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Regular Expressions - Cheat Sheet

You can write regular expressions some different ways, e.g. /regex/ and %r{regex}. For examples, look here.


Literal Characters
[ ] \ ^ $ . | ? * + ( )

Character Classes
[ae] matches a and e, e.g. gr[ae]y => grey or gray => but NOT graay or graey

[0-9] matches a SINGLE digit in the range from 0 to 9 [0-9a-fA-F] hexadecimal digit ^ negates character class, q[^x] matches qu in question, but NOT Iraq, since there is no character after the q for the negated character class to match

Shorthand Characters
\d matches a single character that is a digit
\w matches a word character (alphanumeric characters plus underscore)
\s matches white space character (includes tabs and line breaks)
\t matches tab character

Non-Printable Characters
\xFF matches hexadecimal character
\uFFFF matches unicode character, \u20AC matches €

. matches all, sometimes except line breaks [^\n] Unix, [^\r\n] Windows


^ matches the start of a line $ matches the end of a line \A matches the start of a string \z matches the end of a string \b matches a word boundary. A word boundary is a position between a character that can be matched by \w and a character that cannot be matched by \w. also matches at the start and/or end of the string if the first and/or last characters in the string are word characters. \B matches at every position where \b cannot match.


cat|dog will match cat in "About cats and dogs", if RegEx is applied again, it will match dog


? none or one, e.g. colou?r matches colour or color * zero or more times + once or more times <[A-Za-z][A-Za-z0-9]*> matches an HTML tag without any attributes. <[A-Za-z0-9]+> is easier to write but matches invalid tags such as <1> Use curly braces to specify a specific amount of repetition. Use \b[1-9][0-9]{3}\b to match a number between 1000 and 9999. \b[1-9][0-9]{2,4}\b matches a number between 100 and 99999.

Modes: Greedy, Lazy and Possessive

Example string: This test is a <EM>first</EM> test string.

  • greedy: default. * and + match as much as they can and backtrack when they can't satisfy the regex, i.e. the .* in /.*test/ will first match the whole example string and then go back to match this: This test is a <EM>first</EM> test .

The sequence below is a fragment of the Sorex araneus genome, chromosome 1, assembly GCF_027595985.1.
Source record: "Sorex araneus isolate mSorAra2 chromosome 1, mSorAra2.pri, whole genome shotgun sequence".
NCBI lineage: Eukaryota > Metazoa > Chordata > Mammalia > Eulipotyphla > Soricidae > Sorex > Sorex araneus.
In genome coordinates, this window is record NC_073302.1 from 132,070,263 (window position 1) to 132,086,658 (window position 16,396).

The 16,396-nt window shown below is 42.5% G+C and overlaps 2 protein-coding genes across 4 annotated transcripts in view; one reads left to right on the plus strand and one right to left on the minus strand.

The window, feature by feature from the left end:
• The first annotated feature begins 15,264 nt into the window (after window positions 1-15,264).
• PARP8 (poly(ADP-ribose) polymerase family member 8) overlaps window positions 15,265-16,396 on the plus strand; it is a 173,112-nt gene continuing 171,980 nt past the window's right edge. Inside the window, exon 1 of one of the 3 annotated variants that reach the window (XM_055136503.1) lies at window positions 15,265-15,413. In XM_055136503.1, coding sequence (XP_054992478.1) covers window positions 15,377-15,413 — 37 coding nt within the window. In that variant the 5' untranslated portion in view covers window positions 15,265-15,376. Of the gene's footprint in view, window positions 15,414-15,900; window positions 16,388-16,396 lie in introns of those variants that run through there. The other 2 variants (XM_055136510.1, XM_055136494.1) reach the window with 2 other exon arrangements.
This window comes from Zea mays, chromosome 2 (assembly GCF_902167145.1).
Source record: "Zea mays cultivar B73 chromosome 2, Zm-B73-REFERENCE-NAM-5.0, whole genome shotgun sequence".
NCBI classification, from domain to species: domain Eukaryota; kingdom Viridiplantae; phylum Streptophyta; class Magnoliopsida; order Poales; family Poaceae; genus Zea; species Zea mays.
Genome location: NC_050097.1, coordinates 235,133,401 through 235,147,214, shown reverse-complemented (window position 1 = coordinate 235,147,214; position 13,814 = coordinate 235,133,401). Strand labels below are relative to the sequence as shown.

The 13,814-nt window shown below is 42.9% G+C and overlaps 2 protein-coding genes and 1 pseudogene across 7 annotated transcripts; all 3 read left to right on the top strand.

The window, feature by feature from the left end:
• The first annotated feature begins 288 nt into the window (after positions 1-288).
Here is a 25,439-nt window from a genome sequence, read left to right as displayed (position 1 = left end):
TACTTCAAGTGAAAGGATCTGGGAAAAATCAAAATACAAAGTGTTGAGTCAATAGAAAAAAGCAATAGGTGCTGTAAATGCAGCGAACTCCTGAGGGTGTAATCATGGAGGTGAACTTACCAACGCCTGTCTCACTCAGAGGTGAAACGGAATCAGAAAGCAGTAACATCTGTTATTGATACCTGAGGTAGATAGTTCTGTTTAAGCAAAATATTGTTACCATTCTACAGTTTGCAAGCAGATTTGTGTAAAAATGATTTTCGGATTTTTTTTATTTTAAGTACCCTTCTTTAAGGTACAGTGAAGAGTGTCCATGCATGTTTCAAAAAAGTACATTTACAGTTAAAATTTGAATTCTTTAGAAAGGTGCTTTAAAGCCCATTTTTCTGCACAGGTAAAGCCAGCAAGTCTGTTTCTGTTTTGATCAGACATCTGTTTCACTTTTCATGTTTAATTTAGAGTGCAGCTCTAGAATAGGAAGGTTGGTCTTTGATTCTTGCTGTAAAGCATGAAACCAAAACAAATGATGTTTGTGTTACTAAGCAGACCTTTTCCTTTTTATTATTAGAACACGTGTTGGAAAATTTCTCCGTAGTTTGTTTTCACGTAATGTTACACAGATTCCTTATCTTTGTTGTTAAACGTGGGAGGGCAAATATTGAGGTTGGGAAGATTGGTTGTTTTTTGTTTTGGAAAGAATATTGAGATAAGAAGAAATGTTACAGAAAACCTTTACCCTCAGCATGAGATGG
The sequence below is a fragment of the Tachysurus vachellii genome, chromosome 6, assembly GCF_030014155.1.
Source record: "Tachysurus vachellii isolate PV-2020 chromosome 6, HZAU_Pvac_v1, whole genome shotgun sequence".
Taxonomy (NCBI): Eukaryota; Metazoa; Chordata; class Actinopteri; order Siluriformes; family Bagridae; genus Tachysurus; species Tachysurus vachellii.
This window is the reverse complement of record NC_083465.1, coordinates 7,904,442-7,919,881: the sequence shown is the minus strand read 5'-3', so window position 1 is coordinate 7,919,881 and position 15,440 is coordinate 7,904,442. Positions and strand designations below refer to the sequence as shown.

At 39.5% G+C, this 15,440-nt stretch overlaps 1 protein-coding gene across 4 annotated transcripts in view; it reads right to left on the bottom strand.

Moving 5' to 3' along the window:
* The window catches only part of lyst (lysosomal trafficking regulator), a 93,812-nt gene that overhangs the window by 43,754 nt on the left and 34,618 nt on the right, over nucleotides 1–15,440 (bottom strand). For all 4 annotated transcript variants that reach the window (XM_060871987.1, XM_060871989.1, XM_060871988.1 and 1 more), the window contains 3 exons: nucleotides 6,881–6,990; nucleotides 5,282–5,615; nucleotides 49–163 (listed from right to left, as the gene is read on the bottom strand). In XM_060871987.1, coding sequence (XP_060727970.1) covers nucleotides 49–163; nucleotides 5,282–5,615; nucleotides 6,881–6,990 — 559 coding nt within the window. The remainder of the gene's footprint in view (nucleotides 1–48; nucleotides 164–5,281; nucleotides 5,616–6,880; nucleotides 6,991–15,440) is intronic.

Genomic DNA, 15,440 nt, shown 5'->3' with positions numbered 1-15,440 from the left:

• lazy (ungreedy): specified by adding a question mark to the qualifier. *? and +? match as little as possible, i.e. /.*?test/ will match This test.

  • possessive: specified by adding a plus sign to the qualifier. Reads like "greedy without backtracking" – *+ and ++ try to match everything but immediately return if it doesn't succeed, i.e. /\d++/ matches 333 whereas /\d++3/ does not. (A lazy /\d+?/ would only match 3.)
    Use it with caution. Mostly you'll want to use it for small expressions, e.g. for nested sub-regexes.


Look-arounds provide a way to match context-dependant. You can look-behind, look-ahead and to both in a positive and negative way. The look-around will not be part of the match.

  • /foo(?=bar)/ matches the foo in the foo and the bar but not in this food is bad
  • /otto(?!normal)/ matches the otto in ottomotor but not in ottonormalverbraucher
  • /(?<=ma)kandra/ matches the kandra in makandra but not in kandra
  • /(?<!foo)bar/ matches the bar in moo bar but not in foobar

Modifiers in Ruby

Add modifiers after the final slash, e.g. /Regex/im, or at the beginning of the regex, e.g. /(?i)regex/.

  • i: case insensitivity
  • m: make . also match newlines. Know that this modifier does work in Ruby, but not JS or Perl.
  • o: evaluate string interpolation only once (e.g. /foo#{Counter.value}/)
  • x: ignore whitespace (and comments) inside the regex. Allows for definitions like this:

    / < (3)+ # repeating part \ you # need to escape this space! /x

    Any whitespace you could have in regular regexes is eliminated before matching (/( ?= foo) bar/x is the same as /(?=foo)bar/). Hence to match spaces, you need to escape them.

    x has unexpected side effects: /foo +/x matches foo and foofoo, it seems to actually use /(?:foo)+/ for matching. Furthermore, /I sign in as ?/x matches What do you expect with a match result of "" (internal regex is /(?:Isigninas)?/). Obviously the engine eliminates whitespace from left to right and turns resulting substrings into unreferenced groups before applying quantifiers. (This is true for Ruby, could not check it for other languages.)

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Owner of this card:

Martin Straub
Last edit:
almost 6 years ago
RegEx, regexp, multiple, lines, multi-line
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